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  • br Author contributions br Acknowledgments TJC KW and VG

    2024-05-25


    Author contributions
    Acknowledgments TJC, KW, and VG are supported by awards made to MJN: a Consolidator Grant from the European Research Council under Grant no. 311336; a University Research Fellowship from the Royal Society, and a Career Development Award from the Human Frontiers Science Program Organisation.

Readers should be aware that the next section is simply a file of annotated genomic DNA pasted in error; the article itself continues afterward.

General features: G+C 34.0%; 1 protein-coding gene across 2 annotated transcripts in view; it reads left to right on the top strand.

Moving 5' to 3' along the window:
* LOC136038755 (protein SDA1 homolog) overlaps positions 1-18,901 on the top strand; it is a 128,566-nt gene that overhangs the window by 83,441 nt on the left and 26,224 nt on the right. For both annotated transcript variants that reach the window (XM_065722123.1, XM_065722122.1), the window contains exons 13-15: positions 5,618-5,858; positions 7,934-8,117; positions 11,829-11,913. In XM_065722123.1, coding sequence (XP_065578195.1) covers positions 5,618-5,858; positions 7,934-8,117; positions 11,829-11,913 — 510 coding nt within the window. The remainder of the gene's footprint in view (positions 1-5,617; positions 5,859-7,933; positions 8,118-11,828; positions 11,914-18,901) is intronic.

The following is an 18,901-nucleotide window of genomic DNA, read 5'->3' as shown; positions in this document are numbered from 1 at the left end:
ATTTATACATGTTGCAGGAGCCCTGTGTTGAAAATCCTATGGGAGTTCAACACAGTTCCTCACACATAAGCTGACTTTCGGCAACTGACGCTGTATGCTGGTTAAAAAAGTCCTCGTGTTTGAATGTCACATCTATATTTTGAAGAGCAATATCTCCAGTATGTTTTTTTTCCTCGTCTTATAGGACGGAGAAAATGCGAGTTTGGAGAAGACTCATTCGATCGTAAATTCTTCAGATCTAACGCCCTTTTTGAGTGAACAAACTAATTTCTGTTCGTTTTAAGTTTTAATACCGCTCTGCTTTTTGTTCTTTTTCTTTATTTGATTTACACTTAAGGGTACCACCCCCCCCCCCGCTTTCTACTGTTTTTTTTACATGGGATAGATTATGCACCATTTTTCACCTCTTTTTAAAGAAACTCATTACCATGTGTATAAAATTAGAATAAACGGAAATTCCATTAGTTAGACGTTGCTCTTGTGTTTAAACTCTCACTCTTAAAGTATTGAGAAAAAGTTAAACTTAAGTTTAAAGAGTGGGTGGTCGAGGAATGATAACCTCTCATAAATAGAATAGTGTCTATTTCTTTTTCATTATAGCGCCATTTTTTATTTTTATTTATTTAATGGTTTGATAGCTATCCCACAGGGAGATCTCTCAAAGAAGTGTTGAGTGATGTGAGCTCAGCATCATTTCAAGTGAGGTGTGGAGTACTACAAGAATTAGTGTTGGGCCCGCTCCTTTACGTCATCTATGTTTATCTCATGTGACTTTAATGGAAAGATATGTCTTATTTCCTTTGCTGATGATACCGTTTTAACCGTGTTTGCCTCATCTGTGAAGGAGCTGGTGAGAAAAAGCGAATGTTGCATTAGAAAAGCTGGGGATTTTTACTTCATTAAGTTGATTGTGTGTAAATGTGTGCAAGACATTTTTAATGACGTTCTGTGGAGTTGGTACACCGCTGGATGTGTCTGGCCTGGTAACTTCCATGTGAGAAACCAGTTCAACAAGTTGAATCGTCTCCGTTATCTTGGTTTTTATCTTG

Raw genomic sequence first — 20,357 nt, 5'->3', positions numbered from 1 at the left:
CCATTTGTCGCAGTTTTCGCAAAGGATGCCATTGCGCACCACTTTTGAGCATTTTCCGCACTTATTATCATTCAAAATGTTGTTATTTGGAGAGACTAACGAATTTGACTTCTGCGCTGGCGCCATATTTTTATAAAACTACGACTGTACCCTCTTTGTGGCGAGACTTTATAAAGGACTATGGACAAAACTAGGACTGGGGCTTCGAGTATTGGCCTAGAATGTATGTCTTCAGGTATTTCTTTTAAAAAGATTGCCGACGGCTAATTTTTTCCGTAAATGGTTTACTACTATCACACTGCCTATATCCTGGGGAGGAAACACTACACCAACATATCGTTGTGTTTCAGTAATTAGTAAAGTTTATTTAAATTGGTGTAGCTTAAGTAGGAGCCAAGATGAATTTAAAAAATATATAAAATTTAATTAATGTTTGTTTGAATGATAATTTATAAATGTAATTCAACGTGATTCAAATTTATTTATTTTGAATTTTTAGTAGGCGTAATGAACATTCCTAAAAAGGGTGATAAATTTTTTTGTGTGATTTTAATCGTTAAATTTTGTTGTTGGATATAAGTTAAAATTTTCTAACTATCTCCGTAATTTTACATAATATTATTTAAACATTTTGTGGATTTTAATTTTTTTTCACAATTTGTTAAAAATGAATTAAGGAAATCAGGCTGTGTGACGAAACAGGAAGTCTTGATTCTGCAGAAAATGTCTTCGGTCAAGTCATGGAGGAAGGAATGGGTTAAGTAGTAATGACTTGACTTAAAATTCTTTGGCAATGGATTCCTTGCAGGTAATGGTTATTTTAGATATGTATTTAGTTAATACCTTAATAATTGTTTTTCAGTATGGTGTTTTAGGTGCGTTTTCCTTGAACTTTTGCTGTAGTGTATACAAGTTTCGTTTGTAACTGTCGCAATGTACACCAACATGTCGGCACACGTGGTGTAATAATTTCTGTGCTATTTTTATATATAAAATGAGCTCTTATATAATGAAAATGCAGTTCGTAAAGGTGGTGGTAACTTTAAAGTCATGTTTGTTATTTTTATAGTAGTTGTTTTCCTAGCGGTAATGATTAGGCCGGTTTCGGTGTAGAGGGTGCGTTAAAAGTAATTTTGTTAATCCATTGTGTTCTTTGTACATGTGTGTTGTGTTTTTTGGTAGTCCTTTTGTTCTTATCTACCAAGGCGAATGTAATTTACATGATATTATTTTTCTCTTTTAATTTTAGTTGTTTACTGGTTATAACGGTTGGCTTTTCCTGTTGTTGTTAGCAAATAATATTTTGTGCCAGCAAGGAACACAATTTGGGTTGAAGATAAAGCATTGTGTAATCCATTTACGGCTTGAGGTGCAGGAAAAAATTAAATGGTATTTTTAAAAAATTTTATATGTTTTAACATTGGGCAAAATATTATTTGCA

Introduction DNA replication is a tremendously challenging, time-consuming, and vital task for eukaryotic organisms. The maintenance of genomic integrity during this process is challenged by endogenous and exogenous factors that cause replication forks to slow and stall, and, in extreme cases, this leads to DNA breakage (Halazonetis et al., 2008). Cells are equipped with a complex DNA damage response (DDR) consisting of protein networks that enable them to cope with replication stress (RS), and a malfunction in these systems can result in genomic instability and oncogenesis (Jackson and Bartek, 2009). These protective signaling pathways require the precise spatial and temporal coordination of DDR components, which is achieved by dynamic and specific post-translational modifications (PTMs) (Polo and Jackson, 2011). In particular, protein cytokine receptor is a well-established driver of the RS response, with the ATR (ataxia telangiectasia and Rad3-related protein) kinase functioning as the key initiator and orchestrator (López-Contreras and Fernandez-Capetillo, 2010, Shiloh, 2001). Depletion of this central kinase leads to replication fork breakage and genomic instability, instigating a phosphorylation response mounted by the ATM (ataxia telangiectasia mutated) kinase, which mediates repair and checkpoint activation upon double-strand breaks (DSBs) (Murga et al., 2009, Smith et al., 2010). ATM and ATR belong to the same atypical serine/threonine kinase family (the phosphatidyl inositol 3′ kinase-related kinases [PIKK]-related kinases) with similar substrate sequence specificity (Kim et al., 2009), but they have unique triggers. Although ATR responds to the accumulation of single-stranded DNA (ssDNA) and regulates replication, ATM is the key mediator of the cellular response to DSBs. DNA-dependent protein kinase (DNA-PK) is the third member of this kinase family; however, its functions are confined to local repair processes (Meek et al., 2008). Phosphorylation, however, must act in concert with other PTMs, such as ubiquitylation, to elicit efficient responses to genotoxic insults (Ulrich and Walden, 2010). The functions of PTMs in the DNA damage and RS responses have therefore been subject of intense investigations, individually (Beli et al., 2012, Bennetzen et al., 2009, Danielsen et al., 2011, Jungmichel et al., 2013) and in concert (Gibbs-Seymour et al., 2015, González-Prieto et al., 2015, Hunter, 2007). More recently, studies have revealed the significance of protein SUMOylation in the DDR, and deregulation of the small ubiquitin like modifier (SUMO) system has been shown to confer genomic instability (Bergink and Jentsch, 2009, Bursomanno et al., 2015, Jackson and Durocher, 2013, Xiao et al., 2015). Using various RS-inducing agents, these studies have shown that the SUMOylation status of a number of proteins is modulated when DNA replication is perturbed (García-Rodríguez et al., 2016). Furthermore, it has been demonstrated that phosphorylation and SUMOylation intersect at various levels (Gareau and Lima, 2010). A phosphorylation-dependent SUMO modification (PDSM) motif has been suggested to prime SUMOylation (Hietakangas et al., 2006) by enhancing the binding of the SUMO E2 enzyme UBC9 (Mohideen et al., 2009), and phosphorylation was also found to regulate the function of SUMO-interacting motifs (SIMs) (Stehmeier and Muller, 2009). However, a potential global coordination of the SUMOylation response and the well-known phosphorylation response to RS remains unexplored. Quantitative mass spectrometry (MS)-based proteomics and developments in enrichment methodologies have seen tremendous developments in recent years (Hendriks and Vertegaal, 2016). State-of-the-art MS technologies allow the identification of thousands of SUMOylation sites (Hendriks et al., 2017, Lamoliatte et al., 2014, Lamoliatte et al., 2017, Schimmel et al., 2014, Tammsalu et al., 2014) and tens of thousands of phosphorylation sites from cellular systems (Francavilla et al., 2017, Mertins et al., 2016, Olsen et al., 2010). In this study, we utilized complementary proteomics strategies to identify the interplay between the global SUMOylation and phosphorylation responses to replication stressors. We identified regulation of thousands of phosphorylation sites and hundreds of SUMOylation sites in response to treatment with the DNA inter-strand crosslinking (ICL) agent mitomycin C (MMC) and hydroxyurea (HU), with a number of proteins co-regulated by both PTMs. Our investigations revealed that the well-established apical responders to RS and RS-induced DSBs, ATR and ATM, both modulate protein SUMOylation at various stages of the RS response. Our findings not only identify an intersection between phosphorylation and SUMOylation in the RS response but also reveal further levels of signaling regulation in this response by the two most prominent kinases of the DNA damage and RS responses.